In PostgreSQL, functions and procedures can be written in many different programming languages including but not limited to PL/pgSQL, PL/Perl, PL/Python and a lot more. This flexibility gives the end user the choice to write code in languages of their choice. However, this flexibility has some implications which are often forgotten. Loading libraries early is one of them.

Executing functions and procedures in PostgreSQL

To understand how PostgreSQL works, we first got to take a look at a simple function call. The next listing shows some simple PostGIS code:

test=# \timing 
Timing is on.
test=# SELECT * FROM hans.points WHERE id = 1;
 id │                         p                          
════╪════════════════════════════════════════════════════
  1 │ 0101000020E610000097515B9536C33140A252824D6FDC1440
(1 row)

Time: 10.004 ms
test=# SELECT * FROM hans.points WHERE id = 1;
 id │                  *       p                          
════╪════════════════════════════════════════════════════
  1 │ 0101000020E610000097515B9536C33140A252824D6FDC1440
(1 row)

Time: 0.664 ms

In a standard PostgreSQL database connection, PostGIS is not available yet. In fact, it has to be loaded when PostGIS is used for the first time inside a connection. What we see is that the second call is WAY faster than the first one because during the first call the library is loaded and initialized. After a database restart the first can be a major performance problem. Consider: After a restart caches are cold, libraries are not yet loaded and the connections have to be established – this can cause a fairly nasty cocktail of issues which all happen at the same time.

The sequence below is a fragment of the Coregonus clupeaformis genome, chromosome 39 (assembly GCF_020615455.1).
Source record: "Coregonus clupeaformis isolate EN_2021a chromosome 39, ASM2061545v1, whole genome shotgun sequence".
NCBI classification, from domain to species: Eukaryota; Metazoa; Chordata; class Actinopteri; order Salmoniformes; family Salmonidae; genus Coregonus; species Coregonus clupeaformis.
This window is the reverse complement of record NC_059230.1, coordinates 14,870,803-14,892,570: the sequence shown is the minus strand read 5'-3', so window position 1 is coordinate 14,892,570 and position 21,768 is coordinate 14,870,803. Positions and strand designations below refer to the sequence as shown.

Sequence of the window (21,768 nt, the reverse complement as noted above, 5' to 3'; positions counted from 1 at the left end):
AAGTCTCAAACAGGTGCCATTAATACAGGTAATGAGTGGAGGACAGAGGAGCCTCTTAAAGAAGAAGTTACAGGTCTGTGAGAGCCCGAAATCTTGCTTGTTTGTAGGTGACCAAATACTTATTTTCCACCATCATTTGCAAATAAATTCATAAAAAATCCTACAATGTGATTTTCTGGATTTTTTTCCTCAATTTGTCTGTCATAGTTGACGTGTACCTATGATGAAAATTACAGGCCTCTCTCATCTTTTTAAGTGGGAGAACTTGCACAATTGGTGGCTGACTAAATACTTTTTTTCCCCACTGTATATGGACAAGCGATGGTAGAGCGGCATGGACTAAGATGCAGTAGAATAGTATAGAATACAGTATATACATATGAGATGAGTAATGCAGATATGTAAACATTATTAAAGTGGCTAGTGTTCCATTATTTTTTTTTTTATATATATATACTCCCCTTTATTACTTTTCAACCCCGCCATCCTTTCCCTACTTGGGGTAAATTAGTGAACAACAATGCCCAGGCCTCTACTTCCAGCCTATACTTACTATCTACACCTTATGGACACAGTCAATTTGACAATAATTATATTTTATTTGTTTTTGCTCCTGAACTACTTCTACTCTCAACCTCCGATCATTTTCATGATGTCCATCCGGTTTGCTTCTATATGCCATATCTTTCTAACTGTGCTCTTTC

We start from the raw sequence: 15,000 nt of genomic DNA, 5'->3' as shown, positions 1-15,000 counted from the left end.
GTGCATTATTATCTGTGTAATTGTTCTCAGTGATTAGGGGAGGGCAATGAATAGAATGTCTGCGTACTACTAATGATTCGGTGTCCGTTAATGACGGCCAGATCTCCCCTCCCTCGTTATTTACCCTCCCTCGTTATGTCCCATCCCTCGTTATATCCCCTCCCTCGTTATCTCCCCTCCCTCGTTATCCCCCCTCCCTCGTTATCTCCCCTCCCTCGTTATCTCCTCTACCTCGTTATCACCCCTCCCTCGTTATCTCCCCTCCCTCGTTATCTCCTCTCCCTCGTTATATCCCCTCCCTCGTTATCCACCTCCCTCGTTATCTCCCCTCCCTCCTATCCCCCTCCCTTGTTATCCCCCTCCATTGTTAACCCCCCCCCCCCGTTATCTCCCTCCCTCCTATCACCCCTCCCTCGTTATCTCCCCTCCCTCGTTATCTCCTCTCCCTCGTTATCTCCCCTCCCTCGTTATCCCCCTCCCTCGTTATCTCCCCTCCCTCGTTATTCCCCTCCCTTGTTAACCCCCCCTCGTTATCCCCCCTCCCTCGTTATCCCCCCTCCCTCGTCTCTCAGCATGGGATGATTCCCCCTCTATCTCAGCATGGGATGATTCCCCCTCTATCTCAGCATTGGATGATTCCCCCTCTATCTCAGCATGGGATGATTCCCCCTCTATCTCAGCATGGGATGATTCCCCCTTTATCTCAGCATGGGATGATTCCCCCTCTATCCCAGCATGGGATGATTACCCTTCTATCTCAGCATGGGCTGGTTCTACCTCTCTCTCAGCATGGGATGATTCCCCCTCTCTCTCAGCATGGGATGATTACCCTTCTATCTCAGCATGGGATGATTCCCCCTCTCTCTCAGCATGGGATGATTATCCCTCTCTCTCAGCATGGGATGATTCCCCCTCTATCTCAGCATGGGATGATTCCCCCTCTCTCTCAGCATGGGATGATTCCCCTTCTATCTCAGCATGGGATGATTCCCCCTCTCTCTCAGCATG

Loading libraries early

One way to address the problem is to make use of a fairly old feature in PostgreSQL: The session_preload_library can ensure that the library is already there when the connection is used for the first time. Of course we will see some serious performance improvements:


> PGOPTIONS='-c session_preload_libraries=postgis-3' psql -U postgres
…

test=# \timing 
Timing is on.
test=# SELECT * FROM hans.points WHERE id = 1;
 id │                         p                          
════╪════════════════════════════════════════════════════
  1 │ 0101000020E610000097515B9536C33140A252824D6FDC1440
(1 row)

Time: 2.809 ms
test=# SELECT * FROM hans.points WHERE id = 1;
 id │                         p                          
════╪════════════════════════════════════════════════════
  1 │ 0101000020E610000097515B9536C33140A252824D6FDC1440
(1 row)

Time: 0.674 ms

The first call is way faster than before. The second call is still a lot slower than the first invocation because we still have to do some init work. However, we have shaved off a fair amount of overhead for the first call which can be incredibly beneficial in case of reboots, cluster failures and so on.

Conclusion

All server side languages are loaded as libraries and the same is true for extensions and many others things. session_preload_libraries can therefore be really helpful to speed up the first call inside a database connection.

Read more about optimization in PostgreSQL.